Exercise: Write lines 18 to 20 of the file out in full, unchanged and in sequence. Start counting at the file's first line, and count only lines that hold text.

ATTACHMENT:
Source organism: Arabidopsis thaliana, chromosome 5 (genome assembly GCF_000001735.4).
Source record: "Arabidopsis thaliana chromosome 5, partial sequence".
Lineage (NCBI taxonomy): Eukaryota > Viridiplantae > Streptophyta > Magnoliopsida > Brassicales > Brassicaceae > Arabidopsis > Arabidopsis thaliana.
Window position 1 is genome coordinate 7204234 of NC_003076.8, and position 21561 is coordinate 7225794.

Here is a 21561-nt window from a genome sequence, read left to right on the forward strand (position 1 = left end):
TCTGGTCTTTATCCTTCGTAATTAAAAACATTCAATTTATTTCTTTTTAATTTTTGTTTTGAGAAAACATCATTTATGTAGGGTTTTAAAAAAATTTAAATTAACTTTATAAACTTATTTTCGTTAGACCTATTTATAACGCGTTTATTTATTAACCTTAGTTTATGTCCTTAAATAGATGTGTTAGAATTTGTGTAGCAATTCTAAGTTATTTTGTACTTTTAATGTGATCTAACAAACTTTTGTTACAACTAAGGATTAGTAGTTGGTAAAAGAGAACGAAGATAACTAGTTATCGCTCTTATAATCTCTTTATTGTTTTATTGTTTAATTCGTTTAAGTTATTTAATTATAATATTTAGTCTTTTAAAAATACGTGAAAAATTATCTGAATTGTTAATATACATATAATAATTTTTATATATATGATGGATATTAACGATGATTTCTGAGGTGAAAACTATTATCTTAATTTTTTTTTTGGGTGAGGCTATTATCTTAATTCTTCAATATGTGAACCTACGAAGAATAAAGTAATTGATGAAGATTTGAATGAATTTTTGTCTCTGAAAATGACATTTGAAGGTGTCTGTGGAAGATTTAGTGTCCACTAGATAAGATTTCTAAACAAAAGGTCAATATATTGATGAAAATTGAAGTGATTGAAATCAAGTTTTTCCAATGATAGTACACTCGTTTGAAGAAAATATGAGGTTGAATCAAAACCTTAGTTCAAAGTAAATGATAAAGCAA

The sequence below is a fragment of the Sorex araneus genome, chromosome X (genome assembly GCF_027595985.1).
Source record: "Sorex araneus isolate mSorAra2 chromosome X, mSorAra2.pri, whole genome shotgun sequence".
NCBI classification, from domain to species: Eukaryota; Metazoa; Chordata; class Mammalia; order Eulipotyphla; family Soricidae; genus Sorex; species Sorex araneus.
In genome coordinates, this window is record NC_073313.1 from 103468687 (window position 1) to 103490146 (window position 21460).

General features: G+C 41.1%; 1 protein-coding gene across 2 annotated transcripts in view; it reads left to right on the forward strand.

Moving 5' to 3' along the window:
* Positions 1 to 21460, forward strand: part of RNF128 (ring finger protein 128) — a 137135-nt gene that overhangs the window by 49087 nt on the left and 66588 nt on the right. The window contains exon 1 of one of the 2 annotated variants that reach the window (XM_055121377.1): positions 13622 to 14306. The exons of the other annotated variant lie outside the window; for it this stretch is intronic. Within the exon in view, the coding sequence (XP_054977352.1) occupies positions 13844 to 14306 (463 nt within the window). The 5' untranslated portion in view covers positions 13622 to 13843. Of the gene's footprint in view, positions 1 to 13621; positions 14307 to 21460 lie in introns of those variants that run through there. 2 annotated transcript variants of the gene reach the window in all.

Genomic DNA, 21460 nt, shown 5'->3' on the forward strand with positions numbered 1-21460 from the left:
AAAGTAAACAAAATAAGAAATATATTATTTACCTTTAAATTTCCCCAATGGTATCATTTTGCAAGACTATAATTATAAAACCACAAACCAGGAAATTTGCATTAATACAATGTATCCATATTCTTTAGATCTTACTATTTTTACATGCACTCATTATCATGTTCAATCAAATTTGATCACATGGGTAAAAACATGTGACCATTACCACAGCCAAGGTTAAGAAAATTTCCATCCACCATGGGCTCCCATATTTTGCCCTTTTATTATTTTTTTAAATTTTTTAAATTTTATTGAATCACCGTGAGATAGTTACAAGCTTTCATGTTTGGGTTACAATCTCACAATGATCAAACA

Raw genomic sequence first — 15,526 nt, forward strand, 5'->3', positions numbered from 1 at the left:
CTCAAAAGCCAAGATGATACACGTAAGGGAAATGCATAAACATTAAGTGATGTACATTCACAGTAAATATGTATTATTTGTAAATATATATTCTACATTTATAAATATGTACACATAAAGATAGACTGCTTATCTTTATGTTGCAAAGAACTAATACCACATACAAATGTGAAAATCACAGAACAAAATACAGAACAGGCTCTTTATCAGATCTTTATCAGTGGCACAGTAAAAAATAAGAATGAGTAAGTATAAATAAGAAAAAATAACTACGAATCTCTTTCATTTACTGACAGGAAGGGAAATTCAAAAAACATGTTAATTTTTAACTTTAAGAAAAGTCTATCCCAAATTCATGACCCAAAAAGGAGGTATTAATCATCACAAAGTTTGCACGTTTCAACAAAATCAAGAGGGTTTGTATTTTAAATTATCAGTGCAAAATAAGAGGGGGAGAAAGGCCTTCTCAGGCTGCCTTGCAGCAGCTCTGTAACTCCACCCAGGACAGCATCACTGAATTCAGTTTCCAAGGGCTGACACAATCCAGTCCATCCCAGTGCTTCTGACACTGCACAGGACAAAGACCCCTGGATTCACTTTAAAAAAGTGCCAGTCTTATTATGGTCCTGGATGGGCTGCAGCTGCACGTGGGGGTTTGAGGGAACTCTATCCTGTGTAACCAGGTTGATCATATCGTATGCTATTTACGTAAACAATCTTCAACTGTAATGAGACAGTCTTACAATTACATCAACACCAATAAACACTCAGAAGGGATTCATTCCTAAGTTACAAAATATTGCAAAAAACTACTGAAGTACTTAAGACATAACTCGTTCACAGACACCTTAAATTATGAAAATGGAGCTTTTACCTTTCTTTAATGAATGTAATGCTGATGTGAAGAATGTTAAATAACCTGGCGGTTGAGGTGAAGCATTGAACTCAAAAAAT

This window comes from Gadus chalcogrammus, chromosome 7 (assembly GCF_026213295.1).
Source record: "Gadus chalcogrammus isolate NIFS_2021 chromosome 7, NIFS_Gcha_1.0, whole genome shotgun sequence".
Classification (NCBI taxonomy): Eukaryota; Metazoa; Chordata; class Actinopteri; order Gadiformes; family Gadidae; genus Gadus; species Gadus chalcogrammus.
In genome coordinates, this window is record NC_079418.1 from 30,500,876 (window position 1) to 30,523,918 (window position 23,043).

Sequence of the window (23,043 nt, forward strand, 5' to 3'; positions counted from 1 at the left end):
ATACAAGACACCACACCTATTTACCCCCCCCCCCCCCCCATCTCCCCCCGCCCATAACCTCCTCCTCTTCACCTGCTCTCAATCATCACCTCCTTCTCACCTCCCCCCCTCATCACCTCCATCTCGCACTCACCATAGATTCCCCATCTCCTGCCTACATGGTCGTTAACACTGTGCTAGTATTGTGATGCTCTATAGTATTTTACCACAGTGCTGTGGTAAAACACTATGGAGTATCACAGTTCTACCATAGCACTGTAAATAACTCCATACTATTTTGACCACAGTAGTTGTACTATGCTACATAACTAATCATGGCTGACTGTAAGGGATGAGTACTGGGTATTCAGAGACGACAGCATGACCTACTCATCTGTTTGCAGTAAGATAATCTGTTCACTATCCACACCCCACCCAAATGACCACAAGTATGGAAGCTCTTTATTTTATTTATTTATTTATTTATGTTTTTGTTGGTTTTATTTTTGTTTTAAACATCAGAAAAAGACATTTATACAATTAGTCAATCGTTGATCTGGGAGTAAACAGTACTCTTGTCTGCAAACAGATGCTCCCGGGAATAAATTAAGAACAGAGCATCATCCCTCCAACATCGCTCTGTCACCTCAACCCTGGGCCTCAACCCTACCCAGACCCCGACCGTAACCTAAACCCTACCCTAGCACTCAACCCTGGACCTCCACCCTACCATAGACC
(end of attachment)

This window comes from Gadus chalcogrammus, chromosome 7 (assembly GCF_026213295.1).
Source record: "Gadus chalcogrammus isolate NIFS_2021 chromosome 7, NIFS_Gcha_1.0, whole genome shotgun sequence".
Classification (NCBI taxonomy): Eukaryota; Metazoa; Chordata; class Actinopteri; order Gadiformes; family Gadidae; genus Gadus; species Gadus chalcogrammus.